Ukraine aid worker: ‘It’s one of the best decisions I’ve ever made’
A Bermudian who recently moved to Ukraine to carry out humanitarian work is applying for a one-year residency to continue his efforts in the war-torn country.
Jason Rhind, a former Royal Bermuda Regiment soldier, originally planned to stay for three months working with US-based aid group Task Force Yankee: Ukraine transporting and distributing essential medical supplies.
The organisation has just gained charitable status and Mr Rhind has been so impressed with the work they are doing he has decided to apply to extend his stay.
“We are still a very small organisation but a growing organisation,” he said. “We just recently received status as an official non-profit/charity organisation which will help those of us who want to apply for a one-year residency — I plan to apply for it so that I can have the option of staying more than three months.
“All in all, I love it out here. It’s one of the best decisions I’ve ever made, without a doubt.”
After leaving Bermuda on Friday, May 13, as reported in The Royal Gazette, Mr Rhind, 36, arrived at a safe house in Poland on the Saturday morning before crossing the border the following day. He said the first few days of the trip were “challenging” as he adjusted to all the changes.
“It felt overwhelming and I had to tell myself to stop thinking at times. A new country, not really knowing anyone ahead of time, a different language and alphabet, being jet lagged and overtired, periodic air-raid sirens — it was a lot of change all at once. I was very much out of my comfort zone.”
After an unnerving experience at the border where his bags were searched owing to a misunderstanding, he was able to head to a location in the western city of Lviv.
They then moved to a second location in Lviv where the group built beds out of plywood to sleep on as well as shelves to house supplies in a nearby warehouse.
During that time they received about 6,000 Individual First Aid Kits (IFAKS), many of which had to be manually assembled. Much to their dismay, they realised that some of the pre-packed kits were missing parts.
Mr Rhind said: “The missing components included Israeli bandages, tourniquets and other crucial parts — parts that literally mean the difference between someone living or dying.
“That meant unpacking every single one and repacking them. It was tedious but the alternative is that people will die that don’t have to. That is still a work in progress.
“A few days ago we had about 20 Ukrainians come to the warehouse and they worked with us all day helping to unpack and then repack IFAKs.
“From what I have seen, the country is incredibly united in wanting to do whatever they can to help support the military as well as their fellow citizens who have had to flee their homes.”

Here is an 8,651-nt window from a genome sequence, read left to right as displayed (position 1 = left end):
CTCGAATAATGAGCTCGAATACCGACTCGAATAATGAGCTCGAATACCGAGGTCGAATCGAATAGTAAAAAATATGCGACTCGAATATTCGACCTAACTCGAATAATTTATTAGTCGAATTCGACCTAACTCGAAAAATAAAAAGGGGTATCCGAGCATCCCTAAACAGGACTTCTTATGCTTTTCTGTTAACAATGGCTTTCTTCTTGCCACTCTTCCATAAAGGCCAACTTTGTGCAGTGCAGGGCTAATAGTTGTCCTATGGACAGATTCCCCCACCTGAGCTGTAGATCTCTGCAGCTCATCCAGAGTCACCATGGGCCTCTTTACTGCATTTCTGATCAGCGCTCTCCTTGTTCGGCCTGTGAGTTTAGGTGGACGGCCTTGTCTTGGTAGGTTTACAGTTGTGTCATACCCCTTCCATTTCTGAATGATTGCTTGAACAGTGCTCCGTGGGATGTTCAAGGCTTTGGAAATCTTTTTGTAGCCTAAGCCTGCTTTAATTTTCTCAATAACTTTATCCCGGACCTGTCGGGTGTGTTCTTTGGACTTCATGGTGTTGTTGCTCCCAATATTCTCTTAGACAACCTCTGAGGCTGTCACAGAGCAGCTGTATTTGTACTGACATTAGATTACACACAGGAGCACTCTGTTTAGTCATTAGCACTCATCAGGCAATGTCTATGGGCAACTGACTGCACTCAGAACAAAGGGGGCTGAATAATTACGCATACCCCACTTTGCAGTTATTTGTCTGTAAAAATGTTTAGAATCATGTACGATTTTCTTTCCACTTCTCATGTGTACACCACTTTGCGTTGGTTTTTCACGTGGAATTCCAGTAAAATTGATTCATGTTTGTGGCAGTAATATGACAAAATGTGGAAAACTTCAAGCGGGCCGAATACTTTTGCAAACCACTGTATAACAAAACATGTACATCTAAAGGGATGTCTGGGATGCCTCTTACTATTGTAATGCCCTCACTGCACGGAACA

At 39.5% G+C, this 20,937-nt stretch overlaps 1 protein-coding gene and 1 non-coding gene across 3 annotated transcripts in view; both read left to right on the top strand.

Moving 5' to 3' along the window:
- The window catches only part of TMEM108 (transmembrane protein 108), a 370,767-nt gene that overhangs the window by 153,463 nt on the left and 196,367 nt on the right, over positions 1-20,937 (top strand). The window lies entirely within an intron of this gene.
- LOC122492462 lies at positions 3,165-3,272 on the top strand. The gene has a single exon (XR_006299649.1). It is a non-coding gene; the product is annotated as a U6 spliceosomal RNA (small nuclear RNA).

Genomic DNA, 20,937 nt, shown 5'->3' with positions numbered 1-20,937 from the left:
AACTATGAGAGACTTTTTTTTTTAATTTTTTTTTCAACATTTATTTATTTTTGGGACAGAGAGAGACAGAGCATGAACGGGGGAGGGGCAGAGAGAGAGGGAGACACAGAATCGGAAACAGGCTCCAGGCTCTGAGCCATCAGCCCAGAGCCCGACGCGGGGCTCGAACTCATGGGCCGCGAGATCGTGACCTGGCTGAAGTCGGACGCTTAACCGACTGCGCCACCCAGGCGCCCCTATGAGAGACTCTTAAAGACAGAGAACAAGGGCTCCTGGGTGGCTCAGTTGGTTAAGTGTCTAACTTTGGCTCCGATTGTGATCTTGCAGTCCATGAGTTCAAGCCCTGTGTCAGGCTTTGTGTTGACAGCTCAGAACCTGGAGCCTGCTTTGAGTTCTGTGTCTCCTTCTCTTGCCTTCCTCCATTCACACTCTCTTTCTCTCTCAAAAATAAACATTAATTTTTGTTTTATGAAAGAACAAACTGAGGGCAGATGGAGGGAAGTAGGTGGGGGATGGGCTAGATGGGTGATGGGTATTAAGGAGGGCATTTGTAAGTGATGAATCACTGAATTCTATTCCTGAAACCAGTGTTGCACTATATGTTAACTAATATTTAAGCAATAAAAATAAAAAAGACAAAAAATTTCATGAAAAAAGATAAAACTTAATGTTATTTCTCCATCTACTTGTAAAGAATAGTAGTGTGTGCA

Mr Rhind said his military experience has paid off so far and he has already taken on leadership roles.
On Wednesday, 20 Ukrainian volunteers, as well as about 15 other international volunteers, joined the group to help.
“I was tasked with leading and overseeing it,” he said. “We had three assembly lines working to unpack/repack IFAKs. During this time we also had partner organisations coming by to pick up quite a bit of their kit and we were getting kit and supplies ready that were going out the next morning in a four-vehicle convoy. It was very busy and at times somewhat chaotic.
“I was taught both in the Royal Bermuda Regiment and with Raleigh Bermuda, that leadership isn’t about telling people what to do. It’s about role modelling the behaviour you want from others and setting a standard. And so that’s what I’ve tried to do.
“I’ve started helping to organise and manage some of the daily tasks — partly just from me taking the initiative to make things happen but also at times I’ve been tasked with managing and overseeing things.”
On Thursday, Mr Rhind and seven volunteers set out from Lviv heading east to drop off crucial supplies in Dnipro — an area that had experienced considerable shelling. The supplies included surgical equipment for doctors to perform life-saving surgeries in the field as they don’t have a secure location to do so.
Mr Rhind said: “This is equipment that will allow them to perform surgery that otherwise wouldn’t be possible.”
Mr Rhind, who has volunteered in the past with Raleigh Bermuda, Raleigh International Outward Bound and the Spirit of Bermuda, and has participated in the Duke of Edinburgh Gold Expedition, said the crucial work he is carrying out in Ukraine has confirmed his decision to stay as well as the bonds he is forming.
He added: “The close bonds you form with people you’re living and working with is what I love. The bonds formed in those organisations are the most meaningful and enduring friendships I have. Those have been the happiest times of my life.”
He encouraged people to donate to Task Force Yankee: Ukraine, adding: “If people donate to TFY you’ll know exactly where your money is going, what supplies you’re helping to provide, and where those supplies are delivered to.”
Anyone wishing to donate can get details by messaging him on Facebook or e-mailing Mr Rhind on email@example.com